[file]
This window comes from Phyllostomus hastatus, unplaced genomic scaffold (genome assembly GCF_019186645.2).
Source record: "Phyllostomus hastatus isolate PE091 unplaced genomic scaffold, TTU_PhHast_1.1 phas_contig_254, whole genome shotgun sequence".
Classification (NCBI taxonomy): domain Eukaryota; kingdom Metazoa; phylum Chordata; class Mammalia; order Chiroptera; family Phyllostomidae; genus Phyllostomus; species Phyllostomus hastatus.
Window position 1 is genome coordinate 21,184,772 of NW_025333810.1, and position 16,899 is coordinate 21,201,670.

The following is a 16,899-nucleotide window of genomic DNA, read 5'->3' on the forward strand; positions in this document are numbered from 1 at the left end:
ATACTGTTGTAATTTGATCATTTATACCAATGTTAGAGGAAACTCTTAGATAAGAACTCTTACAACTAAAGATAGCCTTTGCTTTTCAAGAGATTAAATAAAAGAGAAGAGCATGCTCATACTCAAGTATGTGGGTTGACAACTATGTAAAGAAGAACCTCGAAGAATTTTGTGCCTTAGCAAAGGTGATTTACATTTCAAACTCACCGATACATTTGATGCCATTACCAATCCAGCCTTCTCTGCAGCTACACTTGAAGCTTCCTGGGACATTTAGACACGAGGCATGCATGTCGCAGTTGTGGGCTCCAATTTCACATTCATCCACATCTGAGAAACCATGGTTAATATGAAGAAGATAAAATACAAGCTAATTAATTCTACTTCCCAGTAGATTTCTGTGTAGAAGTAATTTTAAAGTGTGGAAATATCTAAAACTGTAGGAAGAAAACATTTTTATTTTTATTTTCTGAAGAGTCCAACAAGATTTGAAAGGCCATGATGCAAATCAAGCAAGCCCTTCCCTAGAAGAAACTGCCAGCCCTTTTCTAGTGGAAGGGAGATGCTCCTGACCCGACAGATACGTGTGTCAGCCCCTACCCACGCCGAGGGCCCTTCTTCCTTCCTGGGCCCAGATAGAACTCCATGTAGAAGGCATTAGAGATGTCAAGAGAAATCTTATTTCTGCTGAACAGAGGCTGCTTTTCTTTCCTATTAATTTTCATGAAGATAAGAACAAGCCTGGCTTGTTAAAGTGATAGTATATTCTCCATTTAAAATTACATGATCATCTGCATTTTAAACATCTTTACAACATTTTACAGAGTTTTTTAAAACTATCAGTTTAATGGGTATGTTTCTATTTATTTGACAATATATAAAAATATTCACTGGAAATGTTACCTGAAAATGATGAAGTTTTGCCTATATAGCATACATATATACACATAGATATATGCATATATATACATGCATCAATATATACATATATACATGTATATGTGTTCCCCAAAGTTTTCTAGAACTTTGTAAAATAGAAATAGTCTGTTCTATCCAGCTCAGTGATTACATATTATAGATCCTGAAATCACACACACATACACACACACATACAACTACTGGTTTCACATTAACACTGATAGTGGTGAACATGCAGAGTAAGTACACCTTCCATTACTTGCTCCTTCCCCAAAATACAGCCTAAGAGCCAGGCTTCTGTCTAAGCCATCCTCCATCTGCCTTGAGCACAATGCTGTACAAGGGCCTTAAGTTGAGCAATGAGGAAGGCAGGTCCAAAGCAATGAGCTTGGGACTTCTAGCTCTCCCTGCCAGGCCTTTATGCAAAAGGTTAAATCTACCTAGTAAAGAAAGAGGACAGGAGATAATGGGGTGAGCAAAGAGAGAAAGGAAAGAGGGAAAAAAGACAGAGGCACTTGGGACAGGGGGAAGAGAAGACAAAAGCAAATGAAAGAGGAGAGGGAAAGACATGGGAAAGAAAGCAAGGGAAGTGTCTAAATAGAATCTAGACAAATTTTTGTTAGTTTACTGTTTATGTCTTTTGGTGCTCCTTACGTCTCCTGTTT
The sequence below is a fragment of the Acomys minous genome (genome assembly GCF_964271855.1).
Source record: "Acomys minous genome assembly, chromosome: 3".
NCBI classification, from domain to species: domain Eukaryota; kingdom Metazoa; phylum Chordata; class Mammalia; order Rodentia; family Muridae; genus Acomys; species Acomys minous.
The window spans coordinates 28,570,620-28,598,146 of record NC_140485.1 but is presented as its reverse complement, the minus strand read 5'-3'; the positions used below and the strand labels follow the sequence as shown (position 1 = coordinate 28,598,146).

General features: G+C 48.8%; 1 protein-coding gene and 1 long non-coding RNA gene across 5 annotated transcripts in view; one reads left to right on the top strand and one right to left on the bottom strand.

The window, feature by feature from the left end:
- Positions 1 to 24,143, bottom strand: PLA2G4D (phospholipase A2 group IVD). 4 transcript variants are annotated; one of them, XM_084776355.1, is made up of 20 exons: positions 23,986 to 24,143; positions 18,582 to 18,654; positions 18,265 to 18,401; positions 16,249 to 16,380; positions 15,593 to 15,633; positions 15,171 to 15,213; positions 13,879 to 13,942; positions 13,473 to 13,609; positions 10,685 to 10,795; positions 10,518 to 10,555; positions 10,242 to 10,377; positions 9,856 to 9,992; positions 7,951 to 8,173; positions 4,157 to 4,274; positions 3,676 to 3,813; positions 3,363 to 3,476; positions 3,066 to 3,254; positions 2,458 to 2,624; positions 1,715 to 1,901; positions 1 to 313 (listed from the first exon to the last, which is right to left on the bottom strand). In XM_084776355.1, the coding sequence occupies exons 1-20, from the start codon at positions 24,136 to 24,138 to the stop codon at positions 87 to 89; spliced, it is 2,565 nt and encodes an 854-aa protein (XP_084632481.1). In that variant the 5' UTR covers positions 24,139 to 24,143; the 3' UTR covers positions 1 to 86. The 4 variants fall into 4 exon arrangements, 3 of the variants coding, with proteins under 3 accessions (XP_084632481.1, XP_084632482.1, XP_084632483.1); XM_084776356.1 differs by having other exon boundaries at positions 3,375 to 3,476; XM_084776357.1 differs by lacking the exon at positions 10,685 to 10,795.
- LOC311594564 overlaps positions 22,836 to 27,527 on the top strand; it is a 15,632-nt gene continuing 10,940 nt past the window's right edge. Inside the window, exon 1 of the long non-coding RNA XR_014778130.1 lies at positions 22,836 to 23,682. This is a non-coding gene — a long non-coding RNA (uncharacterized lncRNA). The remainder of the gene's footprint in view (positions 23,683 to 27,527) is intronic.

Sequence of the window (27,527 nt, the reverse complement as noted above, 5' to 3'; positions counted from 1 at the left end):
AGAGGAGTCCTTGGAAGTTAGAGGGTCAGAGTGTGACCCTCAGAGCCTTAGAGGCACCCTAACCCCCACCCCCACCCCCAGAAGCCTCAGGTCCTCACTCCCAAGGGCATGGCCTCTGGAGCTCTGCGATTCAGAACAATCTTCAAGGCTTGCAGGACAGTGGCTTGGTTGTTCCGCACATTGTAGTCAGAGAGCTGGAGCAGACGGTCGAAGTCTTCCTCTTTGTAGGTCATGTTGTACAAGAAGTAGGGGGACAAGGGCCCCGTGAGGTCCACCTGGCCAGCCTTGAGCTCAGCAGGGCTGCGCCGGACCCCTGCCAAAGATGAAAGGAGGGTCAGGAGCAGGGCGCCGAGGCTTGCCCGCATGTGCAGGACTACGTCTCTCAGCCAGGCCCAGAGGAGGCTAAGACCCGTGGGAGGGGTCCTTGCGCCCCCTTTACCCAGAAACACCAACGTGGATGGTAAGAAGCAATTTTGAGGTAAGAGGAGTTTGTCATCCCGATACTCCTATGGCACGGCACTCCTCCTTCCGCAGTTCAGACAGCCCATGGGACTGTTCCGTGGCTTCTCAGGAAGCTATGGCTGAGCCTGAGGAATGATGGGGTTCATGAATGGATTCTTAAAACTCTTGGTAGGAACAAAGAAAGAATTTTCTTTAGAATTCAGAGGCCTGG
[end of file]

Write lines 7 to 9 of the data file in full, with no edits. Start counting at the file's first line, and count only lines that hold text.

The sequence below is a fragment of the Acomys minous genome (genome assembly GCF_964271855.1).
Source record: "Acomys minous genome assembly, chromosome: 3".
NCBI classification, from domain to species: domain Eukaryota; kingdom Metazoa; phylum Chordata; class Mammalia; order Rodentia; family Muridae; genus Acomys; species Acomys minous.